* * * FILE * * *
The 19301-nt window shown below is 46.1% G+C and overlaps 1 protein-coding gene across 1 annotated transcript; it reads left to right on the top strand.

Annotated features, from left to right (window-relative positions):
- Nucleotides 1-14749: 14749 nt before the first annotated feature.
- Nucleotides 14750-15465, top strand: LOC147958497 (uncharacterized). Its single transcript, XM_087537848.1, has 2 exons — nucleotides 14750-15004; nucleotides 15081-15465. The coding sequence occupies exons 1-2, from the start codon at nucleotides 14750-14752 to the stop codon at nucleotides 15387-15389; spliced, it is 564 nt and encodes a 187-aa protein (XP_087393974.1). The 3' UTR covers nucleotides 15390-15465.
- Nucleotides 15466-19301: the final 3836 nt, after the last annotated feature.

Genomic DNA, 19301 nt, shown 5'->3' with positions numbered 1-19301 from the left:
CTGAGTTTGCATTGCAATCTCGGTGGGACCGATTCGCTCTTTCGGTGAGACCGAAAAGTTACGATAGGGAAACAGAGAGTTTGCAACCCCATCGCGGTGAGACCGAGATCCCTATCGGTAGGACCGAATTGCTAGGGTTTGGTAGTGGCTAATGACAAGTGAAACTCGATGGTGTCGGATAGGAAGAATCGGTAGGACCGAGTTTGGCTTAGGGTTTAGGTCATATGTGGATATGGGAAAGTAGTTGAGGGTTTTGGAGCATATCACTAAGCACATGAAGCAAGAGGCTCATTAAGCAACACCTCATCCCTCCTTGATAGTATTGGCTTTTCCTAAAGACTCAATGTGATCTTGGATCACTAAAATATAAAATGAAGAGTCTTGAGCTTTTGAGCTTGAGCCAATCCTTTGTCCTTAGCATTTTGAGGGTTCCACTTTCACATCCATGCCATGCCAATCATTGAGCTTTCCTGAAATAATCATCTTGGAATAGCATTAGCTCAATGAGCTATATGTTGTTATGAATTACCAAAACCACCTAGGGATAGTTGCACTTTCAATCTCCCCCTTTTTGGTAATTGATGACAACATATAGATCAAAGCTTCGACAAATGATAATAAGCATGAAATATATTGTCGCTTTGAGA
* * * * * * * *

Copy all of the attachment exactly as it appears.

The 19301-nt window shown below is 46.1% G+C and overlaps 1 protein-coding gene across 1 annotated transcript; it reads left to right on the top strand.

Annotated features, from left to right (window-relative positions):
- Nucleotides 1-14749: 14749 nt before the first annotated feature.
- Nucleotides 14750-15465, top strand: LOC147958497 (uncharacterized). Its single transcript, XM_087537848.1, has 2 exons — nucleotides 14750-15004; nucleotides 15081-15465. The coding sequence occupies exons 1-2, from the start codon at nucleotides 14750-14752 to the stop codon at nucleotides 15387-15389; spliced, it is 564 nt and encodes a 187-aa protein (XP_087393974.1). The 3' UTR covers nucleotides 15390-15465.
- Nucleotides 15466-19301: the final 3836 nt, after the last annotated feature.

Genomic DNA, 19301 nt, shown 5'->3' with positions numbered 1-19301 from the left:
CTGAGTTTGCATTGCAATCTCGGTGGGACCGATTCGCTCTTTCGGTGAGACCGAAAAGTTACGATAGGGAAACAGAGAGTTTGCAACCCCATCGCGGTGAGACCGAGATCCCTATCGGTAGGACCGAATTGCTAGGGTTTGGTAGTGGCTAATGACAAGTGAAACTCGATGGTGTCGGATAGGAAGAATCGGTAGGACCGAGTTTGGCTTAGGGTTTAGGTCATATGTGGATATGGGAAAGTAGTTGAGGGTTTTGGAGCATATCACTAAGCACATGAAGCAAGAGGCTCATTAAGCAACACCTCATCCCTCCTTGATAGTATTGGCTTTTCCTAAAGACTCAATGTGATCTTGGATCACTAAAATATAAAATGAAGAGTCTTGAGCTTTTGAGCTTGAGCCAATCCTTTGTCCTTAGCATTTTGAGGGTTCCACTTTCACATCCATGCCATGCCAATCATTGAGCTTTCCTGAAATAATCATCTTGGAATAGCATTAGCTCAATGAGCTATATGTTGTTATGAATTACCAAAACCACCTAGGGATAGTTGCACTTTCAATCTCCCCCTTTTTGGTAATTGATGACAACATATAGATCAAAGCTTCGACAAATGATAATAAGCATGAAATATATTGTCGCTTTGAGA